MIDLAND, Texas — On the 15th floor of an office tower in Midland looms a 5-foot-long trophy black bear, shot by the son of an executive at Caza Oil & Gas.
But it is Caza that has recently fallen prey to a different kind of predator stalking the Texas oil patch: too much debt.
While crude prices have dropped more than 70 percent over the last 20 months, a reckoning in the nation’s vast oil industry has only just begun. Until recently, companies were able to ride out the slump using hedges to sell their oil for higher than the low market prices.
In recent months, however, most of those hedges expired, leaving a number of oil companies low on cash and unable to pay their debt. More broadly, energy executives and their lenders are realizing that a recovery in oil prices is at least a year away, too long for many companies to hold out.
Energy executives and their bankers are bracing for a prolonged downturn that could remake the energy industry in a way not seen since the turmoil of the late 1990s gave rise to megamergers like Exxon Mobil.
If prices hold at such low levels — oil traded near $28 on Tuesday — as many as 150 oil and gas companies could file for bankruptcy, according to IHS, an energy research firm.
While that represents a relatively small slice of the overall industry, there are hundreds of other companies that had piled on debt to grow from tiny startups into significant players in the nation’s shale oil boom. Now they are likely to be acquired or their assets sold off. As much as a third of the oil industry could be consolidated as a result of the downturn, according to one estimate.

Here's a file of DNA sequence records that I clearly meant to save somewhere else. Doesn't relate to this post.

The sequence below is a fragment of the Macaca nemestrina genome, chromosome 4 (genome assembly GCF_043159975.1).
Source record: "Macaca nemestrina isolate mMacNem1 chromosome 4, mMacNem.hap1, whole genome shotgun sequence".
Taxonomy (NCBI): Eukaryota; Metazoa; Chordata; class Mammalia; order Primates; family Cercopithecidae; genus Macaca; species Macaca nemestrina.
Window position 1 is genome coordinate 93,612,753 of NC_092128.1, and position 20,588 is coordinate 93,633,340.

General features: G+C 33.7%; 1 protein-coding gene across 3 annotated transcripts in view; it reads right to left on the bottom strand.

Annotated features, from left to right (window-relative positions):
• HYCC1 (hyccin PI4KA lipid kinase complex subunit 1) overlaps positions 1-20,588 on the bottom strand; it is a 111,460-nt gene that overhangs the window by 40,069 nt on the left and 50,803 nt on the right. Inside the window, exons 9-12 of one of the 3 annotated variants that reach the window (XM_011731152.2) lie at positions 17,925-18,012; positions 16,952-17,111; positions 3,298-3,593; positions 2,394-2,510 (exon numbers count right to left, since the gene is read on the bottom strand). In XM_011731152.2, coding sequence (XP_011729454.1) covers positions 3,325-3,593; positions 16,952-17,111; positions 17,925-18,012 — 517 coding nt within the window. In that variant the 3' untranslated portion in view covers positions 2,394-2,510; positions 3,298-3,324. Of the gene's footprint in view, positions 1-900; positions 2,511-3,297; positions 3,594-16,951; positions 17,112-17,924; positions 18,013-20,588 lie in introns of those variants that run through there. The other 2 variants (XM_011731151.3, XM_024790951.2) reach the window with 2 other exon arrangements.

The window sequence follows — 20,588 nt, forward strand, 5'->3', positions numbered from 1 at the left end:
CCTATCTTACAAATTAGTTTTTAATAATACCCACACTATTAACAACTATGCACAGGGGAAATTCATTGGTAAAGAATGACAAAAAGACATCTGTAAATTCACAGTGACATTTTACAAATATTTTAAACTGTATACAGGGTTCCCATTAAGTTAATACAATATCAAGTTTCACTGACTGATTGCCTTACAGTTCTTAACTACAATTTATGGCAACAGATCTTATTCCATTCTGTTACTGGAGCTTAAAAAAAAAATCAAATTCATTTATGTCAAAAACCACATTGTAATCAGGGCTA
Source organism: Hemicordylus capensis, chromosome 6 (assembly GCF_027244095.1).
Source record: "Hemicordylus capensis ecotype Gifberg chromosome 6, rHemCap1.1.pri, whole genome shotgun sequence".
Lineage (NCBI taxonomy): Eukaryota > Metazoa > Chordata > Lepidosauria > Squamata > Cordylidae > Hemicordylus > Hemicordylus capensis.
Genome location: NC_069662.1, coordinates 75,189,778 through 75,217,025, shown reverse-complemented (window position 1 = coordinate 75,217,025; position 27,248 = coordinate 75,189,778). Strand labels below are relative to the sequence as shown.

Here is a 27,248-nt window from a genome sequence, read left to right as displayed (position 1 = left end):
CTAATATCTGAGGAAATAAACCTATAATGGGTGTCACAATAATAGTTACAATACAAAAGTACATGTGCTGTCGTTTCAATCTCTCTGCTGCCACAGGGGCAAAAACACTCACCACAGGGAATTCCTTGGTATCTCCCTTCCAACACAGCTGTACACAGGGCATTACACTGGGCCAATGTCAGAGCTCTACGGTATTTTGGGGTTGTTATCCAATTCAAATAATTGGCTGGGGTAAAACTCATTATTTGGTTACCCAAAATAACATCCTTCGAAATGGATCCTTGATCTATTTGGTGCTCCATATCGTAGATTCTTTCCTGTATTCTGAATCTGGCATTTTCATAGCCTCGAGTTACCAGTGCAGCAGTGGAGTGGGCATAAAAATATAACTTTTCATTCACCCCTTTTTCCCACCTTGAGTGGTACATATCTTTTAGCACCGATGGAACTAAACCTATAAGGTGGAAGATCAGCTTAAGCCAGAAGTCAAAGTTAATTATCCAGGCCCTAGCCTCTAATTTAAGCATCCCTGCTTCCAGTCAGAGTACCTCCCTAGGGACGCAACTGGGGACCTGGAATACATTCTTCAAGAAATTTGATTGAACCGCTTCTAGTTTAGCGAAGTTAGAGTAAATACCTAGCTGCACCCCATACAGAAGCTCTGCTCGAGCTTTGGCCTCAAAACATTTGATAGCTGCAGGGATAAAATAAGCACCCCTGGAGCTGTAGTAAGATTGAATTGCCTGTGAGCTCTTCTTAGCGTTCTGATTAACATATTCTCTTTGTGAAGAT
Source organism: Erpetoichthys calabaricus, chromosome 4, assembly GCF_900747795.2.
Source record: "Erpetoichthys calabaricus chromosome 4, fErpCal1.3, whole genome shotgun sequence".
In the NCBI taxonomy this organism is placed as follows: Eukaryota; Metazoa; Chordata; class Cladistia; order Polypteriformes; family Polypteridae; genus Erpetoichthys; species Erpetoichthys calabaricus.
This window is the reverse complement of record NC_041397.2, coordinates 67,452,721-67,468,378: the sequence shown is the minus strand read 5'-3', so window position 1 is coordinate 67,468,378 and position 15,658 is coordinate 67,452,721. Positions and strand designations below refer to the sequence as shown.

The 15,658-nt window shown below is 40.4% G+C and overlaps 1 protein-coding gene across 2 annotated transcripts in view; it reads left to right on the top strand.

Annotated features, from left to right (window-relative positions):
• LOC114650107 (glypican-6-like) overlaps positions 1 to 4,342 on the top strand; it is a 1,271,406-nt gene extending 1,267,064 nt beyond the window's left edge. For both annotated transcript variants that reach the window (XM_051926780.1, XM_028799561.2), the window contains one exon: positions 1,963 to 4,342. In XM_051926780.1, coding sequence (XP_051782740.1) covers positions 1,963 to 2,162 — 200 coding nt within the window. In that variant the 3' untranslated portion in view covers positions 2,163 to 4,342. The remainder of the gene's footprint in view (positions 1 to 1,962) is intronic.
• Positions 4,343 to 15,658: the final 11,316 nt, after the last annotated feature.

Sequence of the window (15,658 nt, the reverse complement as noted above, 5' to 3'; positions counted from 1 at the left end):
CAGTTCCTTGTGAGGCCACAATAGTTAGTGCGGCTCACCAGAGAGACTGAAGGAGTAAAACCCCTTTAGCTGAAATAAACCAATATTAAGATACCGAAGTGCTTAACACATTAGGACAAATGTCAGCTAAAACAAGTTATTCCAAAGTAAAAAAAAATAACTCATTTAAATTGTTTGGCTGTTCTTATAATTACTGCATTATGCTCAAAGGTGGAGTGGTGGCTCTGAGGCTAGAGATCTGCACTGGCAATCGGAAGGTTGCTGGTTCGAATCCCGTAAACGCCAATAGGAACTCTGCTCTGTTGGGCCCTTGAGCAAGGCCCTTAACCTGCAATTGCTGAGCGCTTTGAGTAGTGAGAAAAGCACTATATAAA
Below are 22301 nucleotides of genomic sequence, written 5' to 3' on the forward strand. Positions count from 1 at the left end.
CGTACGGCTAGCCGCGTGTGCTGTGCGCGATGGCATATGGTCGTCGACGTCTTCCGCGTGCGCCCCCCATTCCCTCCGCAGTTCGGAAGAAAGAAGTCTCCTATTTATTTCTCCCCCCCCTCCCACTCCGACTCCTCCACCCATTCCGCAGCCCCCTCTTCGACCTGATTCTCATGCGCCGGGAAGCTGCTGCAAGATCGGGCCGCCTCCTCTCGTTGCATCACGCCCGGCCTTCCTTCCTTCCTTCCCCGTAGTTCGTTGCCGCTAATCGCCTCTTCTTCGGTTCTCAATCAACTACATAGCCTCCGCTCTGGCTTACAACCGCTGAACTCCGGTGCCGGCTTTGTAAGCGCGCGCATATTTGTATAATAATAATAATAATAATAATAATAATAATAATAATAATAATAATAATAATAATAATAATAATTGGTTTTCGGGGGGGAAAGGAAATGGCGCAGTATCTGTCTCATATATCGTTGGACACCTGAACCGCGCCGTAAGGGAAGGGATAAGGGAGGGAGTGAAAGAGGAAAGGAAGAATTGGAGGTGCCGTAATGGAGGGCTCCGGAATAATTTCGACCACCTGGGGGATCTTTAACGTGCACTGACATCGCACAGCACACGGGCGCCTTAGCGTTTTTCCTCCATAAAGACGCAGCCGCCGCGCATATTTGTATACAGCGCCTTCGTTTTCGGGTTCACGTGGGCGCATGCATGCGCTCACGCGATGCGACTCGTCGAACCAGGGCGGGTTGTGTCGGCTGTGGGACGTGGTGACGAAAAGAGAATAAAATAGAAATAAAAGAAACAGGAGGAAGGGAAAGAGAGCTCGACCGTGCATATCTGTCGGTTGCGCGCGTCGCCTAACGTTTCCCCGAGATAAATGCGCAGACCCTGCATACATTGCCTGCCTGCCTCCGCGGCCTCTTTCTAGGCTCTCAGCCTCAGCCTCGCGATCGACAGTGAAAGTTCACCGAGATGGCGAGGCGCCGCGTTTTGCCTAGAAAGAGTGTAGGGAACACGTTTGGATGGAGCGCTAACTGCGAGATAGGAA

“Today our goal is to survive,” Danny Campbell, chairman of the Permian Basin Petroleum Association, began his welcoming remarks at a dinner here for oil executives last month. “Keep your name in the phone book and your debt low.”
There are now virtually no wells in the United States profitable to drill. That has forced some companies into a fatal spiral, producing oil simply to satiate their lenders. Others are getting desperate. In late December, Caza essentially sold itself to a New York investment firm to pay off its lenders.
Investors are on edge. A report that Chesapeake Energy, a major natural gas and oil company, hired lawyers to help restructure its more than $10 billion in debt sent its shares plunging on Monday, prompting the company to deny publicly that it was preparing for bankruptcy.
The oil industry regularly undergoes booms and busts. But the downside of this cycle may prove more extreme, and the shakeout messier, thanks to the easy money that flooded the industry from hedge funds, private equity firms and tax-advantaged investment structures called business development companies.
“The industry will be permanently damaged,” said Steven H. Pruett, chief executive of Elevation Resources, a leading Midland oil company.
Energy & Exploration Partners of Fort Worth, for example, borrowed from at least 24 hedge funds to help acquire thousands of acres of land in Texas as oil prices topped $100 a barrel. The company filed for bankruptcy in December, after its lenders could not agree on how to save it.
As the losses mount, investors and lenders are already laying the groundwork for the rebound, snapping up assets in fire sales and making new loans. But these are uneasy days, even for opportunists. Burned by forecasts that predicted oil would recover last year, many investors fear that they could be too early if they jump in now.
The industry’s crushing debt load — energy companies on average have twice as much leverage, or borrowed money, as companies in the Standard & Poor’s 500 index — is also having some perverse effects.
Some oil companies are keeping up production simply to generate enough cash to make debt payments, according to bankers and energy executives.
Banks looking to shore up collateral on their loans — which is typically a company’s oil reserves — are requiring producers to drill new wells to prove that their reserves can actually produce the oil.
Major oil companies like Exxon Mobil and Royal Dutch Shell, which have ample cash cushions, may end up benefiting from the turmoil, scooping up broken companies or their assets.